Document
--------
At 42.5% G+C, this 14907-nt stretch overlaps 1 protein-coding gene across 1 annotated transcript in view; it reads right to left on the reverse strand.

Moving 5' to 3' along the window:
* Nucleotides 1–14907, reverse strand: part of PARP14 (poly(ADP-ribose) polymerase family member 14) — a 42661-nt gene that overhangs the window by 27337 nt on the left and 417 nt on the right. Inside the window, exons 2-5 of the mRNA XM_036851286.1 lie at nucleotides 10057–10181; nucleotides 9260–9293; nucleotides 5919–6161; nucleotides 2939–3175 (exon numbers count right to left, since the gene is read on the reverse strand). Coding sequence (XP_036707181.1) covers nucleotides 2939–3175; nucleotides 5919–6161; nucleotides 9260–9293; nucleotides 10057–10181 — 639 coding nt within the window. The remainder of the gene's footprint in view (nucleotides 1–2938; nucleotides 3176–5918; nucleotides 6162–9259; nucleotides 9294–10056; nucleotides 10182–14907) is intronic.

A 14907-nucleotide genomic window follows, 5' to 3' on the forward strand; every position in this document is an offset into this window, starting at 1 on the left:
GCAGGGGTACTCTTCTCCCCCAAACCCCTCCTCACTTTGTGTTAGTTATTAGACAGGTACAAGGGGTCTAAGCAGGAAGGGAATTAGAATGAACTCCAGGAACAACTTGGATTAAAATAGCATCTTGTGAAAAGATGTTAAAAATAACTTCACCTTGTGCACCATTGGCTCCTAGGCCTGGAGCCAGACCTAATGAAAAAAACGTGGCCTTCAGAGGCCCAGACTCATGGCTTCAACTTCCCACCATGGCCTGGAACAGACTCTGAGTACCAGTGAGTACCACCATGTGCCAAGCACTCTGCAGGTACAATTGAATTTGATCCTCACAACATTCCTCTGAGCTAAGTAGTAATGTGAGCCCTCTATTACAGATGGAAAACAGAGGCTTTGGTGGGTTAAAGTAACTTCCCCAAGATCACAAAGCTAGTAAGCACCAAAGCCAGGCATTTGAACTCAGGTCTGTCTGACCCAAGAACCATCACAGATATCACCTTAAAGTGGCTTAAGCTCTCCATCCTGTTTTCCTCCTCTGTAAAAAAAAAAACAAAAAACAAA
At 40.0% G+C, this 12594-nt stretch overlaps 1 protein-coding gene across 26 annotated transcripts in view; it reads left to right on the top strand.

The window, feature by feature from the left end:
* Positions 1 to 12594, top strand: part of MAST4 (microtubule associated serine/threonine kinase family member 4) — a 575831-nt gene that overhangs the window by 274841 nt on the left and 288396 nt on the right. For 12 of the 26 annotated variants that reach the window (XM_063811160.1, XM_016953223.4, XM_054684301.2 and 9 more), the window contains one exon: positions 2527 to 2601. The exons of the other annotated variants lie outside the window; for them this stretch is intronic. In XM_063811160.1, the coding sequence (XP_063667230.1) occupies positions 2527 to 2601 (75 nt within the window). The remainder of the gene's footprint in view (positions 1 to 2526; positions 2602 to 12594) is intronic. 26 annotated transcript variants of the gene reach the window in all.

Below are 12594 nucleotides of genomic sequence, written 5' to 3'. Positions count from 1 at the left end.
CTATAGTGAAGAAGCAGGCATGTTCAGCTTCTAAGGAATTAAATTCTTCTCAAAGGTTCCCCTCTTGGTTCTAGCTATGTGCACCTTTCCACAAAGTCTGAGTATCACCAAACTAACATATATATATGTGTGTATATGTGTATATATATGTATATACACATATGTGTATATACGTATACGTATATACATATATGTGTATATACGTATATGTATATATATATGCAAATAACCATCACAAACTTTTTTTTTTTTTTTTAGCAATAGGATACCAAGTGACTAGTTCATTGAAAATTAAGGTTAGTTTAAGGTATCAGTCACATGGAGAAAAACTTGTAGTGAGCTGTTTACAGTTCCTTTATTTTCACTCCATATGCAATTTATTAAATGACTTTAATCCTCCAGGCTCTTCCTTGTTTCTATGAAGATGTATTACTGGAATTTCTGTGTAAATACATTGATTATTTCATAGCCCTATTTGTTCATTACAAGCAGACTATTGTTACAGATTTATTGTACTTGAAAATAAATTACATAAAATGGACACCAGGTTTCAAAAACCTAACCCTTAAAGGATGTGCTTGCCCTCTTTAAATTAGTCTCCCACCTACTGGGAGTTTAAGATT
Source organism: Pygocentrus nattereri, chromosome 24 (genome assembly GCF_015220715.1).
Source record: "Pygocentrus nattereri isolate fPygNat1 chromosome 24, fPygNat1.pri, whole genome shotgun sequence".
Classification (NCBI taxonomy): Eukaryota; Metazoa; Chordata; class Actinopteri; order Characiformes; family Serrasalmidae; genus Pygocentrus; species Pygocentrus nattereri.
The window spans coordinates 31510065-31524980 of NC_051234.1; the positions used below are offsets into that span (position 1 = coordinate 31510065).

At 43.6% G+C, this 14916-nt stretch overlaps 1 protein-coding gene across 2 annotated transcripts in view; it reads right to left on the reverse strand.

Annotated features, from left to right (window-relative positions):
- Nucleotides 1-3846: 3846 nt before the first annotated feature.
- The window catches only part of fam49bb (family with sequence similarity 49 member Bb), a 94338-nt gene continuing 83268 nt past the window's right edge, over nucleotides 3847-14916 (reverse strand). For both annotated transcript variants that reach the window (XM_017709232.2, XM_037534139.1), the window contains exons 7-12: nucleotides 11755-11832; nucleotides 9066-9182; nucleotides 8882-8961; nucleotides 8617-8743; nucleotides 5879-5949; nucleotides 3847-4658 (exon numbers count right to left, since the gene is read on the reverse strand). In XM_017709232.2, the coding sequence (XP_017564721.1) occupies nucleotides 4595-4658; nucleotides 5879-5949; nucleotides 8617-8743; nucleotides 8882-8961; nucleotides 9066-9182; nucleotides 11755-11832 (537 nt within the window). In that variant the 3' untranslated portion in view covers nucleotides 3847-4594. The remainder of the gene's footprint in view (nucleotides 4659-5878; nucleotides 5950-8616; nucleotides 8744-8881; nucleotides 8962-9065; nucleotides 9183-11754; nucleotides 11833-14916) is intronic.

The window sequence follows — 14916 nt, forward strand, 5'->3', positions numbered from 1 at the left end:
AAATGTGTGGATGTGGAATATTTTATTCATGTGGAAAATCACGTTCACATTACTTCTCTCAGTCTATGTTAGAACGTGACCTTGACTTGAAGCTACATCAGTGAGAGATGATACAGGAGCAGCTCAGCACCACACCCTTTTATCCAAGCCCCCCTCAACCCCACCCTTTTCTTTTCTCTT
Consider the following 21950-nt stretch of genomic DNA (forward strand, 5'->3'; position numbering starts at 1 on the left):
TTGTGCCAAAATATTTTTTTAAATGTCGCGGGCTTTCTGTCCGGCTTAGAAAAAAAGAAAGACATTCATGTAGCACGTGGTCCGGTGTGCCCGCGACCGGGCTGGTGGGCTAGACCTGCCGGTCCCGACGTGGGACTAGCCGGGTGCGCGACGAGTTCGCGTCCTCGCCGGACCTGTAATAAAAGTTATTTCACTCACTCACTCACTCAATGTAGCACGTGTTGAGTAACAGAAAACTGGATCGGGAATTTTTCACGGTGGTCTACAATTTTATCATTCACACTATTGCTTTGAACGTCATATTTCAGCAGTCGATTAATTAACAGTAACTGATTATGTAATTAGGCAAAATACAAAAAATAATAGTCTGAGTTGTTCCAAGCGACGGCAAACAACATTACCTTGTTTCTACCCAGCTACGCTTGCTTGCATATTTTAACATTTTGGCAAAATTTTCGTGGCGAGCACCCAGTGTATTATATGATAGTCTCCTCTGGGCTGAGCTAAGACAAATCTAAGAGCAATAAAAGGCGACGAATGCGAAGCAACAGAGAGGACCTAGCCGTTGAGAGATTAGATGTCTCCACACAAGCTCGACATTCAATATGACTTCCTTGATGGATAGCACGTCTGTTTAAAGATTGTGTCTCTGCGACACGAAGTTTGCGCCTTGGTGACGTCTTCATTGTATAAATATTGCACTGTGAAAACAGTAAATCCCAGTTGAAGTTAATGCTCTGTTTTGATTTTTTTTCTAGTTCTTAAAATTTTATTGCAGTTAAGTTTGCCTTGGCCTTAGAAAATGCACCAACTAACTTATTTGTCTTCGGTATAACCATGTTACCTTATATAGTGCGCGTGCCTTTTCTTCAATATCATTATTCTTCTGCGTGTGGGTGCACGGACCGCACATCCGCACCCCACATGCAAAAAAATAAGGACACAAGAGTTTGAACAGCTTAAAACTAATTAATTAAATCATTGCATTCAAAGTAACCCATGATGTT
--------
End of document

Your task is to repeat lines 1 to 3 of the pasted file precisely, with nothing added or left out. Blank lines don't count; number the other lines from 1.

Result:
At 42.5% G+C, this 14907-nt stretch overlaps 1 protein-coding gene across 1 annotated transcript in view; it reads right to left on the reverse strand.

Moving 5' to 3' along the window:
* Nucleotides 1–14907, reverse strand: part of PARP14 (poly(ADP-ribose) polymerase family member 14) — a 42661-nt gene that overhangs the window by 27337 nt on the left and 417 nt on the right. Inside the window, exons 2-5 of the mRNA XM_036851286.1 lie at nucleotides 10057–10181; nucleotides 9260–9293; nucleotides 5919–6161; nucleotides 2939–3175 (exon numbers count right to left, since the gene is read on the reverse strand). Coding sequence (XP_036707181.1) covers nucleotides 2939–3175; nucleotides 5919–6161; nucleotides 9260–9293; nucleotides 10057–10181 — 639 coding nt within the window. The remainder of the gene's footprint in view (nucleotides 1–2938; nucleotides 3176–5918; nucleotides 6162–9259; nucleotides 9294–10056; nucleotides 10182–14907) is intronic.